The research station will allow students to explore an interactive webpage which goes through the steps of mitosis and meiosis. Students will be instructed to complete a few tasks and record answers on their lab sheets.
This station will provide students with a one page reading about mitosis and meiosis. Students will get learn the differences between cell division, mitosis, and meiosis. There are 4 follow-up questions that the students will answer to show reading comprehension of the subject.
The assess it station is where students will go to prove mastery over the concepts they learned in the lab. The questions are set up in a standardized format with multiple choice answers. Some questions include: Which stage of mitosis will come next? Describe what is happening in this stage of mitosis. How is meiosis different from mitosis? Which sequence best describes the correct order for mitosis?
Students who can answer open-ended questions about the lab truly understand the concepts that are being taught. At this station, the students will be answering three task cards: What is meiosis and where does it happen? Describe the vocabulary terms, interphase, prophase… How are mitosis and meiosis different?
Your visual students will love this station. They will create a drawing for each stage of cell division and create an acronym to help remember each stage in order.
The organize it station allows your students to lock in the terms used in this lesson with the correct definitions. Once students have completed their organization, the teacher will come and check their understanding.
Estimated Class Time for the Exploration: 1-2, 45 minute class periods
The explanation activities will become much more engaging for the class once they have completed the exploration station lab. During the explanation piece, the teacher will be clearing up any misconceptions about mitosis and meiosis with an interactive PowerPoint, anchor charts, and notes. The mitosis and meiosis lesson includes a PowerPoint with activities scattered throughout to keep the students engaged.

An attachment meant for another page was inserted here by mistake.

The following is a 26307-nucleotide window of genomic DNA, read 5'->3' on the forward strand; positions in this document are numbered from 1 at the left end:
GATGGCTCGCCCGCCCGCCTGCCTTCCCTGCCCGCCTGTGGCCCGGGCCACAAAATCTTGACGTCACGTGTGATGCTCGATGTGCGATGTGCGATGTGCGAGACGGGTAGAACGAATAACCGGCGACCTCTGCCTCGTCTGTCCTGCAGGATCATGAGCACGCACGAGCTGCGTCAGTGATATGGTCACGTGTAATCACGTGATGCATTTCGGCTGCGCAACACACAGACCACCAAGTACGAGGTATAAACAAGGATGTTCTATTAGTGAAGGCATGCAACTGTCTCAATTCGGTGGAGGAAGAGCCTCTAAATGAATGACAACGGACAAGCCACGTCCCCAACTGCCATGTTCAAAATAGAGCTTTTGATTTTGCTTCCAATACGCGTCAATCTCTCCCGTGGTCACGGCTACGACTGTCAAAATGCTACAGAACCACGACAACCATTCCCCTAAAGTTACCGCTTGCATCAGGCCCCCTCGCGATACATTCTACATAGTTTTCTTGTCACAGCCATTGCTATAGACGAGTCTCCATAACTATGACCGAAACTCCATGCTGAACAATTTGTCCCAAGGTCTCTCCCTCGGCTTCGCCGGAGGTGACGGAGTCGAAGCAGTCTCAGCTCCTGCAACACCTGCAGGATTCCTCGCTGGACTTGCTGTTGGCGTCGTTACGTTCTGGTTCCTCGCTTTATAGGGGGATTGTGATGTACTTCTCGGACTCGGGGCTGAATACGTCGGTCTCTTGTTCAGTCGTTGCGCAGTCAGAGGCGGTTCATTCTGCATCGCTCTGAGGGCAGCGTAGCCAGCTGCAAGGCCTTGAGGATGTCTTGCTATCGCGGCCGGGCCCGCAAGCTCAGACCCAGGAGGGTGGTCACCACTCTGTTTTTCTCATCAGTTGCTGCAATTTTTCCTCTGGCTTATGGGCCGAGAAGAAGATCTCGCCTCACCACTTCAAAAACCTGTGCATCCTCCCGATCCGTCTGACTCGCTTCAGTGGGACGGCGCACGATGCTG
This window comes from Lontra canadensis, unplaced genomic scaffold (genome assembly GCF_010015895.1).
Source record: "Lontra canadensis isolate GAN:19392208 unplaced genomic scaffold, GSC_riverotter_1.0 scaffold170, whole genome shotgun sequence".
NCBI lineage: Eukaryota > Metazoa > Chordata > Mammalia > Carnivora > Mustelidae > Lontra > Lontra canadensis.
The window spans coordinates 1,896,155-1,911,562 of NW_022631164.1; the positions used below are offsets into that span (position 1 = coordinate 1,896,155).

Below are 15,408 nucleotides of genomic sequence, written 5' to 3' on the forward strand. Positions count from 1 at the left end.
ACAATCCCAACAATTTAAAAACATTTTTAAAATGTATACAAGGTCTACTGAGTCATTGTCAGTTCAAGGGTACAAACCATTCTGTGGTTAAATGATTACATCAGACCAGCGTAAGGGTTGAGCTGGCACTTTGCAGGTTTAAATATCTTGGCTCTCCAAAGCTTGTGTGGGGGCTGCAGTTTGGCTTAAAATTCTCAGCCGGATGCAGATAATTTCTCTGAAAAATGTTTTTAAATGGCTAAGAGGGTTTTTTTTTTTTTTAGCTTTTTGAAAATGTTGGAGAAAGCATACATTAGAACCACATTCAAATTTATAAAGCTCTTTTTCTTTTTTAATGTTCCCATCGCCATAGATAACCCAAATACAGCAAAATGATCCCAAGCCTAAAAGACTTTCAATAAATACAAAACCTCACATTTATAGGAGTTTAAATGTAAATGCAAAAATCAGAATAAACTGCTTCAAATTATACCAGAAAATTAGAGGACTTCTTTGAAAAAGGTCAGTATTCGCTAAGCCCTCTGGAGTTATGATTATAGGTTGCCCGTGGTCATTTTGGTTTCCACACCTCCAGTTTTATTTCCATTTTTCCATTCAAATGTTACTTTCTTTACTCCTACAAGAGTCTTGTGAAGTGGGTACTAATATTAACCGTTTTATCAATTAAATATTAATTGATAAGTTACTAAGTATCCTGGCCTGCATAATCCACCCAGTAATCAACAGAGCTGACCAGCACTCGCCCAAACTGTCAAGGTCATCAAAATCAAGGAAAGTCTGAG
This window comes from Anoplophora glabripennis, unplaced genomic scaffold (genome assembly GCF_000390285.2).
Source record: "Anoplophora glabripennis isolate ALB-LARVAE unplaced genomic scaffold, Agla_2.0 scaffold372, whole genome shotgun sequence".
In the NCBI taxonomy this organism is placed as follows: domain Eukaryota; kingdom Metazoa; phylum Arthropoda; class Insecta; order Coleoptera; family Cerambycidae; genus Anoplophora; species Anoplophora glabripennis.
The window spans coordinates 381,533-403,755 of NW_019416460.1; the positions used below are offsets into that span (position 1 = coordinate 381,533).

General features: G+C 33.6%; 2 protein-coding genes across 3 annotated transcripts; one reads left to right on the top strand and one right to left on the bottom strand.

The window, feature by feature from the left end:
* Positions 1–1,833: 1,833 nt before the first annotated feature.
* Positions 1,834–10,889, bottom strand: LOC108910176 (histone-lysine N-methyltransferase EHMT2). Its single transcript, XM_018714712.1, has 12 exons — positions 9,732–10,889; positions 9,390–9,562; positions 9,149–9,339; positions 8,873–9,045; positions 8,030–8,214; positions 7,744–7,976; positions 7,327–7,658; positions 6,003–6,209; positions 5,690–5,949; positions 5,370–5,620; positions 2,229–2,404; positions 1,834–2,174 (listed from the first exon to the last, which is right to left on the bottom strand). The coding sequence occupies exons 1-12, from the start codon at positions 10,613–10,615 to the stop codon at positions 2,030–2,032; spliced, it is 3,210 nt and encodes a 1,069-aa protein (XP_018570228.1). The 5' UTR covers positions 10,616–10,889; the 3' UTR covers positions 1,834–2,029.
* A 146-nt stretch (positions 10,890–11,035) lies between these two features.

The students will also be interacting with their journals while taking notes from the PowerPoint. If you have students that need modified notes, the 5E lessons come equipped to help give every student access to the lesson.
Estimated Class Time for the Exploration: 2-3, 45 minute class periods
The elaboration section of the 5E method of instruction is intended to give students choice on how they can prove mastery of the concept. When students are given choice the ‘buy-in’ is much greater than when the teacher tells them the project they will have to create. The elaboration project will allow students to create a number of different project ideas ranging from infographics to scrapbooks.Estimated Class Time for the Elaboration: 2-3, 45 minute class periods (can also be used as an at-home project)
The final piece of the 5E model is to evaluate student comprehension. Included in every 5E lesson is a homework assignment, assessment, and modified assessment. Research has shown that homework needs to be meaningful and applicable to real-world activities in order to be effective. When possible, I like to give open-ended assessments to truly gauge the student’s comprehension.
Estimated Class Time for the Elaboration: 1, 45 minute class period